The level also feels organic. A space battle rages overhead, as a Stormtrooper stations himself on a nearby hill to pick off the approaching rebels, but the Rebel infantry uses a jetpack to jump across his field of vision and deliver a thermal detonator to the face. It provides a grander backdrop for the struggle for resources. The players who claim the objectives also get powerups, which make taking the next objective easier.

The powerups

There are two types: star cards and field powerups

Field powerups are more interesting and powerful than star cards (except for the jetpack; that thing is amazing) but also only one use. Some even include a timer, such as the vehicle drops on Hoth. If you don’t use it, you lose it. Scattered in amongst them, at random, are the Hero drops that let you play as Darth Vader or Luke Skywalker.

The player buys star cards like weapons, and equips them before the battle. Cards include thermal detonators, personal shields, jetpacks, and triggered abilities. The grenades and jetpacks are multi-use, and require a cooldown before being used again. The triggered ability (in the beta, just the “Ion Shot”) alter the player’s abilities. The Ion Shot allows your blaster to fire ion instead of laser, which is more effective against vehicles – a key ability on Hoth. Speaking of…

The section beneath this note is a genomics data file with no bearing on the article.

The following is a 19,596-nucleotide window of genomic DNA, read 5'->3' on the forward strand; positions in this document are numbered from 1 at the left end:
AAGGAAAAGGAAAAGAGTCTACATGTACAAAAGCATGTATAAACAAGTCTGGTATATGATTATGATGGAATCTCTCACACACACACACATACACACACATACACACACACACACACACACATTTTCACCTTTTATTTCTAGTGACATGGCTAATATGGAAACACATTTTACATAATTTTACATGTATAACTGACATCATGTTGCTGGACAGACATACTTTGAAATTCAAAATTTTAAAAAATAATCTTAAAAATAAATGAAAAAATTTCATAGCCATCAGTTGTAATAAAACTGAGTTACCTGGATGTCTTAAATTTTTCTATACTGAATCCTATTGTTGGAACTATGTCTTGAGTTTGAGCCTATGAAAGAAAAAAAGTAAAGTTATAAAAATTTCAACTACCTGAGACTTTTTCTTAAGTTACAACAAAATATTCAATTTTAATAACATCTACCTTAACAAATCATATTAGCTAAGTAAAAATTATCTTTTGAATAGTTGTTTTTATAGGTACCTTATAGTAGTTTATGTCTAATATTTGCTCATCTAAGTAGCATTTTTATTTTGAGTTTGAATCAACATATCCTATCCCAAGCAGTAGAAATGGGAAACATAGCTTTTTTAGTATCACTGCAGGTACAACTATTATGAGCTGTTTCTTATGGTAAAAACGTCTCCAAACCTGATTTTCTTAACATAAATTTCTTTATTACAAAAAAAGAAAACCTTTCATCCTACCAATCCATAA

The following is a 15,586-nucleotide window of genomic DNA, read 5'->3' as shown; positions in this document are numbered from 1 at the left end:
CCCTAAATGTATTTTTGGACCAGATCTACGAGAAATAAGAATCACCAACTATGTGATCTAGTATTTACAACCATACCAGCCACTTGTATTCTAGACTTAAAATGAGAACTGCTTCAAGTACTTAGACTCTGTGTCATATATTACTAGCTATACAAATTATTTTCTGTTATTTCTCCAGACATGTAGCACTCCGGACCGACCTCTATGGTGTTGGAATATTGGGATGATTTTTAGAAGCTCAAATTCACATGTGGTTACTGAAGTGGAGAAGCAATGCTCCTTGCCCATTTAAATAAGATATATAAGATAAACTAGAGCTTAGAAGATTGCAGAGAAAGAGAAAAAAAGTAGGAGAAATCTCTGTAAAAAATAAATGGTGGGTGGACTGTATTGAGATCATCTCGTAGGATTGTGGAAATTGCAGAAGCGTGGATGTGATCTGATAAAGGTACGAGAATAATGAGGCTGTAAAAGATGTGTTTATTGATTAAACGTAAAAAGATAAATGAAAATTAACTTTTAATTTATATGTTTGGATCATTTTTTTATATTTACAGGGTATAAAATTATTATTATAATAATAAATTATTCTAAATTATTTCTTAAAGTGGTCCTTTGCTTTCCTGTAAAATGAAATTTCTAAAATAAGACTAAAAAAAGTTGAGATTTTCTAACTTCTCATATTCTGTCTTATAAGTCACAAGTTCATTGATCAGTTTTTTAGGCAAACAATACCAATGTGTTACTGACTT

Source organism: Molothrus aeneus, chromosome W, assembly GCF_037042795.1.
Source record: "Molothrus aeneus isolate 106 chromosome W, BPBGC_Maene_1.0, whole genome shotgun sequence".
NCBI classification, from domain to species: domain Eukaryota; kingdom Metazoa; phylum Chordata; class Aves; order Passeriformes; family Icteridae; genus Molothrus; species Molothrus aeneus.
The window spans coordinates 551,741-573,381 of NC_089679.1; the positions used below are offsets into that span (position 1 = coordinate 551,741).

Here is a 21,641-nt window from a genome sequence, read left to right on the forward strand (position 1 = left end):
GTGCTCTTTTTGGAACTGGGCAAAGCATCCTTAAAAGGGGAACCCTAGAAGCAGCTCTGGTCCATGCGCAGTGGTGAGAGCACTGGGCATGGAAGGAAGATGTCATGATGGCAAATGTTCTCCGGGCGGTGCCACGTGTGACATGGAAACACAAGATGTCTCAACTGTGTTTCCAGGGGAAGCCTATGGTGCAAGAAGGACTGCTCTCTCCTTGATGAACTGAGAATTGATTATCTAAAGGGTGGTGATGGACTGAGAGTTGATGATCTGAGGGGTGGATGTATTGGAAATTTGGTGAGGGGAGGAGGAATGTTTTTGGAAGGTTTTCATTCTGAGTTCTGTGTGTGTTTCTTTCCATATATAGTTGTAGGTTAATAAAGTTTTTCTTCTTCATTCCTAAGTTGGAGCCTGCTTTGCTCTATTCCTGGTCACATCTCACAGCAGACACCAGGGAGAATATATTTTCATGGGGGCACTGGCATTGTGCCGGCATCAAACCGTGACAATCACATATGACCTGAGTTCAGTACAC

The big battle (20 vs. 20) is Hoth, Echo Base, or “Walker Assault.” If you’re not familiar, follow this link and check out the opening battle of The Empire Strikes Back.

Yeah. Did you feel like the Rebels might be a little desperate in that fight? Well, it translates to the game as well. The game is so slated in favor of the Imperials I thought the Rebels must have to play perfectly in order to win. And they do have to play well, but in my fever dream state I think I won as many games as Rebels as I lost. I certainly lost enough as Imperials.